Now that nuts are part of my everyday diet, I wondered if I would be less excited about my holiday spiced nuts this year. Lower...Read More
Spicy Pumpkin-Spiced Pepitas
This week, I caught “MAKE EVERYTHING WITH PUMPKIN SPICE”-Fever.
So I roasted pepitas with ghee and a pumpkin spice blend, amped up with a smidge of cayenne. I’ve been sprinkling them on my food like crunchy, crispy, savory confetti ever since. It’s a Halloween party in my mouth!
If you’ve carved a pumpkin, you’ve probably roasted the leftover seeds: the fibrous, pale shells are hiding the pepitas inside. While it’s just fine to eat those husks, the tiny nut inside is the true prize.
Pepitas were valued by Native American tribes for their medicinal properties because they’re a good source of iron, zinc, manganese, magnesium, phosophorus, copper, and potassium — all in one tiny, tasty snack. Today, China produces more pumpkins and pumpkin seeds than any other country.
But pepitas are nibbled all over the world. In India and Asia they’re prized for their traditional healing properties. In Greece, they’re eaten roasted and salted and given the name passatempo (“pastime”). They’re also popular in other parts of the Mediterranean and Eastern Europe, as well as Mexico and the U.S. Congratulations, Illinois! You’re the numero uno American producer of pepitas.
If you want to give these a try, you can use the spice blend below on the big white seeds you pull from your pumpkin — or you can be
lazy practical like I am and buy raw or roasted pepitas at your local store or online. I like them because they add a crunch to other things I like to eat, but the whollop of nutrition is a nice bonus. All treat, no trick.
Spicy Pumpkin-Spiced Pepitas
Prep 5 minutes | Roast 12 minutes | Whole30 compliant (omit sugar)
1 tablespoon ghee
1 teaspoon cinnamon
1/2 teaspoon ginger
1/8 teaspoon nutmeg
1/8 teaspoon cloves
1/8 teaspoon allspice
1/8 teaspoon cayenne
2 cups pepitas (raw or roasted will work)
1 teaspoon coconut sugar (omit to make Whole30 compliant)
1/4 teaspoon salt
Preheat the oven to 350F. Cover a large baking sheet with parchment paper or foil.
Heat ghee in a small saucepan over medium heat. Add the cinnamon, ginger, nutmeg, cloves, allspice, and cayenne. Stir until fragrant, about 15 seconds. Remove from heat.
Place pepitas in a large mixing bowl. Pour the spiced butter over the pepitas, add the sugar and salt, then toss to combine.
Spread the pepitas on the baking sheet in a single layer and roast until slightly toasted, about 10-12 minutes. Cool completely before storing in a sealed container.
Sprinkle a few of these spicy pepitas on the following goodness to make goodness+goodness:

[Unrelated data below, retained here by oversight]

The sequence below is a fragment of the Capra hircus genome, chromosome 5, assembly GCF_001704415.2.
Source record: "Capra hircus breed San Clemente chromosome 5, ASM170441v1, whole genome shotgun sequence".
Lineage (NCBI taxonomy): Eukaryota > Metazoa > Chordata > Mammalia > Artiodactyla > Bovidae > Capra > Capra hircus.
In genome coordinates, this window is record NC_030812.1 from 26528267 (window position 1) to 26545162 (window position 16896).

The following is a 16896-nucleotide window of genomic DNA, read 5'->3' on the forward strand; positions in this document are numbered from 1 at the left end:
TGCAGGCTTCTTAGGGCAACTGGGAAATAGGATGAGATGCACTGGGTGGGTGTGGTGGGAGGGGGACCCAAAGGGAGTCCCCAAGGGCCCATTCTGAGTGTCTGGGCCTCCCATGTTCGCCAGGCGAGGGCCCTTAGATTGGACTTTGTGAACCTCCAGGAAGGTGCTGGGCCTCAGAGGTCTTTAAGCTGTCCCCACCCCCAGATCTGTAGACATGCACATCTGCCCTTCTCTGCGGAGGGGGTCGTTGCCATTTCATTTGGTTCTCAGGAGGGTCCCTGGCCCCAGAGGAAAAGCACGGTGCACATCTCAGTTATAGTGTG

— roasted sweet potatoes, cut in half, spread with a little ghee
— roasted winter squash like butternut or acorn, spread with a little ghee
—green salads, especially good with bitter greens and golden raisins or dried cranberries
—chopped melon or berries
— Sweet Potato Soup With Bacon or Golden Cauliflower Soup or Silky Gingered Zucchini Soup
You could also mix about 1/4 cup into raw ground meat to make into burgers or meatballs. Yummy! (Or if you’re super low-energy, just sauté the meat and the pepitas until the meat is nicely browned and serve over a roasted sweet potato, mashed cauliflower, or zucchini noodles.)
Still hungry? Try these
The other day, my friend Jen — who is one of those people with good taste, a quick laugh, and the neat trick of making...Read More
The perfect autumnal snack! Can’t wait to make a batch of these! 🙂
Oh, MAN!!! I had to go out to buy pepitas to make these and YUM! And my little one likes them, too! The house smells amazing! Here in the Midwest, we roast the husked seed. They’re ok, but a bit too fibrous for me. I love Pumpkin Spiced everything! Thanks, Mel!
Right on! Glad they’re a hit!
Oh my goodness!!! I made these this morning and I can not even begin to tell you how wonderful my house smelled while they were in the oven. And they taste amazing!!! My husband and daughter thought I was making cookies! Amazing recipe! Thank you!!
These look like they’ll be the perfect addition to our first-course salad on Thanksgiving. Would you suggest an alternative to ghee, please?
Any cooking fat will work. Coconut oil or lard would be good ones. I don’t recommend olive oil for roasting because it oxidizes at high temperatures.
I made these tonight (with olive oil instead of ghee) with the intent to include these in a salad with bitter greens and pears for Thanksgiving. Fortunately, I made extra because I consumed every last one that I’d not set aside for the salad. Perfect amount of spice and sweet. I have a hunch I’ll be making another batch tomorrow.
I made these tonight with melted butter. But they have no flavor at all. They taste like roasted pumpkin seeds but with none of the sweet or salty spice flavor. Can you tell me what went wrong?
Without being in the kitchen with you, it’s hard to say. Are your spices old? The flavors fade over time, so that could be it.
Also good with sunflower seeds
If using raw seeds, do you soak them first?
Nope, you can just roast them.